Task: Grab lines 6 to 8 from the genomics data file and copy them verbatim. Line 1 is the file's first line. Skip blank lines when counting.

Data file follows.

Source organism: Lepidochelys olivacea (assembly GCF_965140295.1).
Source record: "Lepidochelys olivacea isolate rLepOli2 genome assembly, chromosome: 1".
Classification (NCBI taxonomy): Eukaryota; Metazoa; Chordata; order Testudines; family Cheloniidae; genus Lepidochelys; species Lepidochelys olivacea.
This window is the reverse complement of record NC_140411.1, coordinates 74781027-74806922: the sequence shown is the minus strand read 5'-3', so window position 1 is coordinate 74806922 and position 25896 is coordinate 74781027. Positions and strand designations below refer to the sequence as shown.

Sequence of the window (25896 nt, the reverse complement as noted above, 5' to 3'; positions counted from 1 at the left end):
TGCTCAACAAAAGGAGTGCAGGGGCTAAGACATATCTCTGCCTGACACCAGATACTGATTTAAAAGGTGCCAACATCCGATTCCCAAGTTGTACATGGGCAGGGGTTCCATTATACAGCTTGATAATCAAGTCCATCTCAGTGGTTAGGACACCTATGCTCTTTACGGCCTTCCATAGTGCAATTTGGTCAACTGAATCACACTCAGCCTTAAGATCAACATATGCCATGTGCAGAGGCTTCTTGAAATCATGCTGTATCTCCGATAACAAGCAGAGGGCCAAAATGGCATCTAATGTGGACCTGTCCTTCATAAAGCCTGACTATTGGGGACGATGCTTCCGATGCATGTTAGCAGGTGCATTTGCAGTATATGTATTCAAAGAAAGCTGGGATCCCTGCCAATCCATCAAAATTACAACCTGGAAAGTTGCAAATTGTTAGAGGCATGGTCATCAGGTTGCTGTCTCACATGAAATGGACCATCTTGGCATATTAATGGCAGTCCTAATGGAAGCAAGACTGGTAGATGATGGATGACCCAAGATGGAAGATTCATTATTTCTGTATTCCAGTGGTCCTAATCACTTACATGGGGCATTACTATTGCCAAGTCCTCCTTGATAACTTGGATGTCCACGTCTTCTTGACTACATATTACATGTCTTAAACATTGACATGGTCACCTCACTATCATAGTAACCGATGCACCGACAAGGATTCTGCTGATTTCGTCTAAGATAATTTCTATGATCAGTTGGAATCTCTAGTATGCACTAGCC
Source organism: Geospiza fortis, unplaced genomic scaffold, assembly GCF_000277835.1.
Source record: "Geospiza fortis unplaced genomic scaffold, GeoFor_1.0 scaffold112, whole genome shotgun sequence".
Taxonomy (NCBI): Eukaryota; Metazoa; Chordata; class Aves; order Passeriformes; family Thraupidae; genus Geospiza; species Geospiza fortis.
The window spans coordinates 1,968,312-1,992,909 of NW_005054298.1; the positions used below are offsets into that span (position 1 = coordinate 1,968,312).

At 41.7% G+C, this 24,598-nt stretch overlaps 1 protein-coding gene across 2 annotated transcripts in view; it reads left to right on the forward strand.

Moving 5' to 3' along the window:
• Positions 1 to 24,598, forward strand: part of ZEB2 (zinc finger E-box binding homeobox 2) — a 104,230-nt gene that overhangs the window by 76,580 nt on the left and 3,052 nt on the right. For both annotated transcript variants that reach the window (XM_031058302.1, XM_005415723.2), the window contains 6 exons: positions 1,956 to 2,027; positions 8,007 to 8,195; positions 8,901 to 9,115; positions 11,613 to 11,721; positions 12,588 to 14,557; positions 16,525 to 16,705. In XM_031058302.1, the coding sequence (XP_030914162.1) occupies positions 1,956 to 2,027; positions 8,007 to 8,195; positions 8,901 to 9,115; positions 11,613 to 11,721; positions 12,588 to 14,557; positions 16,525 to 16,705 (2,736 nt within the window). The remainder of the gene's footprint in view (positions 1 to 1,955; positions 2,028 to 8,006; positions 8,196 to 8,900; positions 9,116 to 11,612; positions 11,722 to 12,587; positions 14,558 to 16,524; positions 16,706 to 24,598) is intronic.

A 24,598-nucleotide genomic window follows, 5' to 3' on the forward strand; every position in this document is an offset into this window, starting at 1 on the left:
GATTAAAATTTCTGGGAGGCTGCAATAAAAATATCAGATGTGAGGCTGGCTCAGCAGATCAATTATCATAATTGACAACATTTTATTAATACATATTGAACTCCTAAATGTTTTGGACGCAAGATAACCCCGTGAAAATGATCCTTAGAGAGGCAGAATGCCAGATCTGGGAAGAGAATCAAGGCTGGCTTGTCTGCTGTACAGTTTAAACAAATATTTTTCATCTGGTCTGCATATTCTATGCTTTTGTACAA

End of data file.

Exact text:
TGCTCAACAAAAGGAGTGCAGGGGCTAAGACATATCTCTGCCTGACACCAGATACTGATTTAAAAGGTGCCAACATCCGATTCCCAAGTTGTACATGGGCAGGGGTTCCATTATACAGCTTGATAATCAAGTCCATCTCAGTGGTTAGGACACCTATGCTCTTTACGGCCTTCCATAGTGCAATTTGGTCAACTGAATCACACTCAGCCTTAAGATCAACATATGCCATGTGCAGAGGCTTCTTGAAATCATGCTGTATCTCCGATAACAAGCAGAGGGCCAAAATGGCATCTAATGTGGACCTGTCCTTCATAAAGCCTGACTATTGGGGACGATGCTTCCGATGCATGTTAGCAGGTGCATTTGCAGTATATGTATTCAAAGAAAGCTGGGATCCCTGCCAATCCATCAAAATTACAACCTGGAAAGTTGCAAATTGTTAGAGGCATGGTCATCAGGTTGCTGTCTCACATGAAATGGACCATCTTGGCATATTAATGGCAGTCCTAATGGAAGCAAGACTGGTAGATGATGGATGACCCAAGATGGAAGATTCATTATTTCTGTATTCCAGTGGTCCTAATCACTTACATGGGGCATTACTATTGCCAAGTCCTCCTTGATAACTTGGATGTCCACGTCTTCTTGACTACATATTACATGTCTTAAACATTGACATGGTCACCTCACTATCATAGTAACCGATGCACCGACAAGGATTCTGCTGATTTCGTCTAAGATAATTTCTATGATCAGTTGGAATCTCTAGTATGCACTAGCC
Source organism: Geospiza fortis, unplaced genomic scaffold, assembly GCF_000277835.1.
Source record: "Geospiza fortis unplaced genomic scaffold, GeoFor_1.0 scaffold112, whole genome shotgun sequence".